> guess some sequence number for avoiding key reuse, but it is not clear that
> it is needed due to different inputs in the first and second step.

This is a reduction of what HKDF does.  The complete HKDF is:

   T(0) = empty string (zero length)
   T(1) = HMAC-Hash(PRK, T(0) | info | 0x01)
   T(2) = HMAC-Hash(PRK, T(1) | info | 0x02)
   T(3) = HMAC-Hash(PRK, T(2) | info | 0x03)

   T = T(1) | T(2) | T(3) | ... | T(N)
   OKM = first L octets of T

I've just included what this reduces to.

> 7. Section 4 and 4.1:
>    aesgcm:  The "aesgcm" parameter contains the base64url-encoded octets
>       [RFC7515] of the input keying material.
> I don't understand why this parameter is called "aesgcm". To me the only
> requirements on the IKM is that is is at least 16 bytes and have been
> bas64URL encoded when put into the header. So what is the relation to

This just marks the IKM as being used for this content-encoding
scheme.  That way, there's less chance that the key is used for some
other purpose.  Of course, with the info parameter on key expansion,
it's not strictly necessary, but I didn't think that a new name would
be that much of an improvement (I guess we could call it "ikm", but
it's not much clearer then).

> 8. Section 5.3:
> Section 3 says:
>    Encryption header field values with multiple instances of the same
>    parameter name are invalid.
> The example in 5.3 is:
>    PUT /thing HTTP/1.1
>    Host:
>    Content-Type: application/http
>    Content-Encoding: aesgcm, aesgcm
>    Content-Length: 1235
>    Encryption: keyid="";
>                salt="NfzOeuV5USPRA-n_9s1Lag",
>                keyid="";
>                salt="bDMSGoc2uobK_IhavSHsHA"; rs=1200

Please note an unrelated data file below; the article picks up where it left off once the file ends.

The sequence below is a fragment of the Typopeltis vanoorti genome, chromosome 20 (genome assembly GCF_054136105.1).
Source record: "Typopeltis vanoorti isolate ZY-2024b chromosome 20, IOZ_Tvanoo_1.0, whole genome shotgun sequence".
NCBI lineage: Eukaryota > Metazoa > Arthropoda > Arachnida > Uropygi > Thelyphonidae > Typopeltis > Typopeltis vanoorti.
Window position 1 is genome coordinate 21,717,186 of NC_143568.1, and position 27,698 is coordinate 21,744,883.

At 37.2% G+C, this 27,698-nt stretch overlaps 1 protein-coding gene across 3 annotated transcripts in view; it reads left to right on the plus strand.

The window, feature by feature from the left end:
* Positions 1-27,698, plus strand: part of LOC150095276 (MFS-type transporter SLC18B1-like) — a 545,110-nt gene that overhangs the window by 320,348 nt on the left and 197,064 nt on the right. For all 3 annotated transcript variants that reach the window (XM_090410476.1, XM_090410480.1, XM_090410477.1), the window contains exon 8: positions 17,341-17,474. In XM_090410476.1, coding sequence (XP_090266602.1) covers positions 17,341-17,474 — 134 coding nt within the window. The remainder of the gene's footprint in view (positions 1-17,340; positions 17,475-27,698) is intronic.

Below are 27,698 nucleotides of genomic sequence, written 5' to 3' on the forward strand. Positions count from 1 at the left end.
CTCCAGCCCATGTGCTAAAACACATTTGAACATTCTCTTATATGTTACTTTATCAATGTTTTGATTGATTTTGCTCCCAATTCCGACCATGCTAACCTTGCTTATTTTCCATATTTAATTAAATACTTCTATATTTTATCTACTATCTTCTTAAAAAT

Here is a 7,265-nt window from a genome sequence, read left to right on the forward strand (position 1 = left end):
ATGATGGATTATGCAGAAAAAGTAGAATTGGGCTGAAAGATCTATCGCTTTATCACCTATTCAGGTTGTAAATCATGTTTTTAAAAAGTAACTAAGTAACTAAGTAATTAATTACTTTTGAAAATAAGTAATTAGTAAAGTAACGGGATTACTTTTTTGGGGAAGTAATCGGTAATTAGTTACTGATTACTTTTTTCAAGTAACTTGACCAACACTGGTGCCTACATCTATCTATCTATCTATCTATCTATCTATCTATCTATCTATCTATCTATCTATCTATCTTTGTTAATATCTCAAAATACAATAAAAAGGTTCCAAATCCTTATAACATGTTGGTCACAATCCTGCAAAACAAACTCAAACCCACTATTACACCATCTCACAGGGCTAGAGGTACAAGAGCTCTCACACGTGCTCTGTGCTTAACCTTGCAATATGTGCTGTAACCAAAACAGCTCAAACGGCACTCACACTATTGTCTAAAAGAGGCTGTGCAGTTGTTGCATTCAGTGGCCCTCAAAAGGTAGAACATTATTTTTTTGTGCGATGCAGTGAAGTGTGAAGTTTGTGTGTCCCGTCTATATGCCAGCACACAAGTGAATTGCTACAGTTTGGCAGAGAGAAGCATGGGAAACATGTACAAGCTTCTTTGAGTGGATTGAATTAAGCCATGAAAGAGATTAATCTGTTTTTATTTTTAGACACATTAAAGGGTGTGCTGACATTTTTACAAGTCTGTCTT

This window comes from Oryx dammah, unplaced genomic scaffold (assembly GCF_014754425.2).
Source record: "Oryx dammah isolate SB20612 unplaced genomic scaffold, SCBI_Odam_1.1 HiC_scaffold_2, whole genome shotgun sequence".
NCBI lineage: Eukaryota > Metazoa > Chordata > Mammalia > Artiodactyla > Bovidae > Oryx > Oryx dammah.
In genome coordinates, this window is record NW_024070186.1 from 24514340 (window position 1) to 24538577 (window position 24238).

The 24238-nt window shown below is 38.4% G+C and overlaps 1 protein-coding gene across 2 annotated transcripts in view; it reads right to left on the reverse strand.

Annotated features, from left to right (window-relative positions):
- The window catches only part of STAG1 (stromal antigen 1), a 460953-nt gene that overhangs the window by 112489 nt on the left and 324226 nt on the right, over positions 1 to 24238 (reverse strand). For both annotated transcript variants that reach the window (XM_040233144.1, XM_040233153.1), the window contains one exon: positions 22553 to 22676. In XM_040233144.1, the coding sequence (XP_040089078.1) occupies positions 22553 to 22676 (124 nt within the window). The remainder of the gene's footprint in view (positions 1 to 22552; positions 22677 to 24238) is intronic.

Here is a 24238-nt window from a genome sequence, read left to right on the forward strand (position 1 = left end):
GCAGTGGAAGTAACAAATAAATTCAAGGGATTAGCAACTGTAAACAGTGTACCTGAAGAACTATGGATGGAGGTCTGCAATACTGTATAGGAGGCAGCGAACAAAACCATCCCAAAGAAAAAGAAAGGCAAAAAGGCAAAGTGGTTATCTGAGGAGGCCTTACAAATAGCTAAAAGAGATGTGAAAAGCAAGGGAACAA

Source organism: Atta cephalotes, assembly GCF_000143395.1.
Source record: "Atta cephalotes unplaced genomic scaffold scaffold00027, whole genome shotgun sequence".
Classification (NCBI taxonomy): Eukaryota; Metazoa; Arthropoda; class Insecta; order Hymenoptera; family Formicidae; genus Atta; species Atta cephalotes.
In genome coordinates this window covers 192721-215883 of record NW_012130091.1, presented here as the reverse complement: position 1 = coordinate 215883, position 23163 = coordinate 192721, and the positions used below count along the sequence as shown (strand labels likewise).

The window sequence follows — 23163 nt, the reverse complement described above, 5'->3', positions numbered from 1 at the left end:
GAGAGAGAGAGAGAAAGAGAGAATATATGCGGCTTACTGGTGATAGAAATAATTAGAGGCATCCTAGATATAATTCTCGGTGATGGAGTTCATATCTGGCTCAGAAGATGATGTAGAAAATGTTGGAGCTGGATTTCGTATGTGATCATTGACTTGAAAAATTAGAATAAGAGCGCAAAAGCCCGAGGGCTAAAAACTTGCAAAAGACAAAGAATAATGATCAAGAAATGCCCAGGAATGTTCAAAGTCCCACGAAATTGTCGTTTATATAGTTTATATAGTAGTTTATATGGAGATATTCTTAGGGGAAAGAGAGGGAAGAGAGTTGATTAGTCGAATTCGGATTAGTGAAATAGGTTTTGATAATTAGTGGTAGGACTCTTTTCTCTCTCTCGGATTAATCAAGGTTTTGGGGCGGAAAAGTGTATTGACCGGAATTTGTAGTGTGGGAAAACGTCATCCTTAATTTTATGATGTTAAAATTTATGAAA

> Isn't this example violating the rules in Section 3 for the Encryption
> header?

You will observe that there are two "values" here, separate by the
comma.  Parameters are separated by the semi-colon.

Happy to take suggestions on how to make this clearer, HTTP header
fields are sometimes confusing.

> 9. Section 5.4 and 2:
> I find nothing in Section 2 that indicates that there are requirement of
> supporting a mode of a single record of encryption. My reading indicates
> that the minimal usage is possibly first a single record followed by a
> padded stop record. It is also not clear that the "rs" parameter is
> optional.

The minimal usage is a single record, with rs=<longer than the input + padding>.

The doc has: "If the "rs" parameter is absent, the record size
defaults to 4096 octets."  Added "The "rs" parameter is optional." to
this.  Is that enough?

> 10. Section 3:
>    The Encryption header MAY be omitted if the sender does not intend
>    for the immediate recipient to be able to decrypt the payload body.
>    Alternatively, the Encryption header field MAY be omitted if the
>    sender intends for the recipient to acquire the header field by other
>    means.
> I wonder about this. If the Encryption header is omitted how is the
> receiving agent knowing how to later match the resource with the correct
> key-management data. URI and etag? I mean if one include the key-id for the
> received resource then one know that one has the right key in relation to
> the resource version one have stored. It might even be the case that a later
> version of the resource is protected using the same key but with a different
> salt.

What motivated this was the out-of-band encoding, where the Encryption
header field is sent separately.  However, over time, I think that
we've concluded that the content-encoding is signaled at the same
place as the Encryption header field (see below).  I think that we can
remove this paragraph.

200 OK
Content-Encoding: out-of-band

{ ... URLs and decryption keys ... }

More recent thinking:
200 OK
Content-Encoding: out-of-band, aesgcm
Encryption: salt=..., rs=...

{ ... URLs ... }

Received on Wednesday, 22 June 2016 03:48:10 UTC